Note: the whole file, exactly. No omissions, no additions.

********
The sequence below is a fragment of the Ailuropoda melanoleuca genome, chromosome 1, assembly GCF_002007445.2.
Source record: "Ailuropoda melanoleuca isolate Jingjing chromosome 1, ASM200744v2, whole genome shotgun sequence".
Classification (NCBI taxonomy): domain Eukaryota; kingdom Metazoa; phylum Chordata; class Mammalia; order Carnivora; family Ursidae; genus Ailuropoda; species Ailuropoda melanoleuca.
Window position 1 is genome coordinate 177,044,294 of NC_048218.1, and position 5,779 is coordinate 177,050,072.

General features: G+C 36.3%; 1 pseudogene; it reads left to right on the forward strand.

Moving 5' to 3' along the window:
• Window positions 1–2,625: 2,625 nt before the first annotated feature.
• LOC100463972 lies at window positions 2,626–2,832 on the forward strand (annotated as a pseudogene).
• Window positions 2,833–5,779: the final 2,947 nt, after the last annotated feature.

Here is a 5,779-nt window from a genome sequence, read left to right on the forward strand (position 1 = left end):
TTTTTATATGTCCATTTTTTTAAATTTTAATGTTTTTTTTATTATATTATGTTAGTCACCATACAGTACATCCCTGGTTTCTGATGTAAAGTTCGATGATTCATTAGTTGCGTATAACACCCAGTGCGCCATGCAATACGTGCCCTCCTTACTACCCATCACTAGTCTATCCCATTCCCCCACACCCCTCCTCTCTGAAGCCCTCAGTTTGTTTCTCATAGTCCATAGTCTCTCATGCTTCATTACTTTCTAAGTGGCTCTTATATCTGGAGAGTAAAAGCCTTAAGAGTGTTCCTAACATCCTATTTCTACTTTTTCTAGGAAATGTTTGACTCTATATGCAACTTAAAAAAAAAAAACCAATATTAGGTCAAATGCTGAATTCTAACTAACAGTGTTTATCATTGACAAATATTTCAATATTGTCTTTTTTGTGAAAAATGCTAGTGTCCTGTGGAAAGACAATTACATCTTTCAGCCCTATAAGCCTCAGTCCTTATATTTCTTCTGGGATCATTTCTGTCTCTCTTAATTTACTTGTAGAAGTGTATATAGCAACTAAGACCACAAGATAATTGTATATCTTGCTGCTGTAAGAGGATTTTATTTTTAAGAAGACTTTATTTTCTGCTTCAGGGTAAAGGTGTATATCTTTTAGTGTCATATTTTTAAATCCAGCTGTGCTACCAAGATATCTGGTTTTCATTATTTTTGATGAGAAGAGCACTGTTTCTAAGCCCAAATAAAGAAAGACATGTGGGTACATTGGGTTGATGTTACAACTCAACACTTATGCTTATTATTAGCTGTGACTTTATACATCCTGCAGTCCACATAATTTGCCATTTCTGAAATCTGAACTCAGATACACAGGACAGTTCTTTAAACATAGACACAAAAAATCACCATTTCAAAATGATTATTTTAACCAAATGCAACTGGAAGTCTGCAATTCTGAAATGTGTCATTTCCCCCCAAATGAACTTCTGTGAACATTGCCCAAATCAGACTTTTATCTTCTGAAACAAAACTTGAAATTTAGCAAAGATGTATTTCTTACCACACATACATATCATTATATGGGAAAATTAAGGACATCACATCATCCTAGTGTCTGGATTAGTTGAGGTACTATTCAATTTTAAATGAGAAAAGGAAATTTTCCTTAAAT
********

The sequence below is a fragment of the Ailuropoda melanoleuca genome, chromosome 1, assembly GCF_002007445.2.
Source record: "Ailuropoda melanoleuca isolate Jingjing chromosome 1, ASM200744v2, whole genome shotgun sequence".
Classification (NCBI taxonomy): domain Eukaryota; kingdom Metazoa; phylum Chordata; class Mammalia; order Carnivora; family Ursidae; genus Ailuropoda; species Ailuropoda melanoleuca.
Window position 1 is genome coordinate 177,044,294 of NC_048218.1, and position 5,779 is coordinate 177,050,072.

General features: G+C 36.3%; 1 pseudogene; it reads left to right on the forward strand.

Moving 5' to 3' along the window:
• Window positions 1–2,625: 2,625 nt before the first annotated feature.
• LOC100463972 lies at window positions 2,626–2,832 on the forward strand (annotated as a pseudogene).
• Window positions 2,833–5,779: the final 2,947 nt, after the last annotated feature.

Here is a 5,779-nt window from a genome sequence, read left to right on the forward strand (position 1 = left end):
TTTTTATATGTCCATTTTTTTAAATTTTAATGTTTTTTTTATTATATTATGTTAGTCACCATACAGTACATCCCTGGTTTCTGATGTAAAGTTCGATGATTCATTAGTTGCGTATAACACCCAGTGCGCCATGCAATACGTGCCCTCCTTACTACCCATCACTAGTCTATCCCATTCCCCCACACCCCTCCTCTCTGAAGCCCTCAGTTTGTTTCTCATAGTCCATAGTCTCTCATGCTTCATTACTTTCTAAGTGGCTCTTATATCTGGAGAGTAAAAGCCTTAAGAGTGTTCCTAACATCCTATTTCTACTTTTTCTAGGAAATGTTTGACTCTATATGCAACTTAAAAAAAAAAAACCAATATTAGGTCAAATGCTGAATTCTAACTAACAGTGTTTATCATTGACAAATATTTCAATATTGTCTTTTTTGTGAAAAATGCTAGTGTCCTGTGGAAAGACAATTACATCTTTCAGCCCTATAAGCCTCAGTCCTTATATTTCTTCTGGGATCATTTCTGTCTCTCTTAATTTACTTGTAGAAGTGTATATAGCAACTAAGACCACAAGATAATTGTATATCTTGCTGCTGTAAGAGGATTTTATTTTTAAGAAGACTTTATTTTCTGCTTCAGGGTAAAGGTGTATATCTTTTAGTGTCATATTTTTAAATCCAGCTGTGCTACCAAGATATCTGGTTTTCATTATTTTTGATGAGAAGAGCACTGTTTCTAAGCCCAAATAAAGAAAGACATGTGGGTACATTGGGTTGATGTTACAACTCAACACTTATGCTTATTATTAGCTGTGACTTTATACATCCTGCAGTCCACATAATTTGCCATTTCTGAAATCTGAACTCAGATACACAGGACAGTTCTTTAAACATAGACACAAAAAATCACCATTTCAAAATGATTATTTTAACCAAATGCAACTGGAAGTCTGCAATTCTGAAATGTGTCATTTCCCCCCAAATGAACTTCTGTGAACATTGCCCAAATCAGACTTTTATCTTCTGAAACAAAACTTGAAATTTAGCAAAGATGTATTTCTTACCACACATACATATCATTATATGGGAAAATTAAGGACATCACATCATCCTAGTGTCTGGATTAGTTGAGGTACTATTCAATTTTAAATGAGAAAAGGAAATTTTCCTTAAAT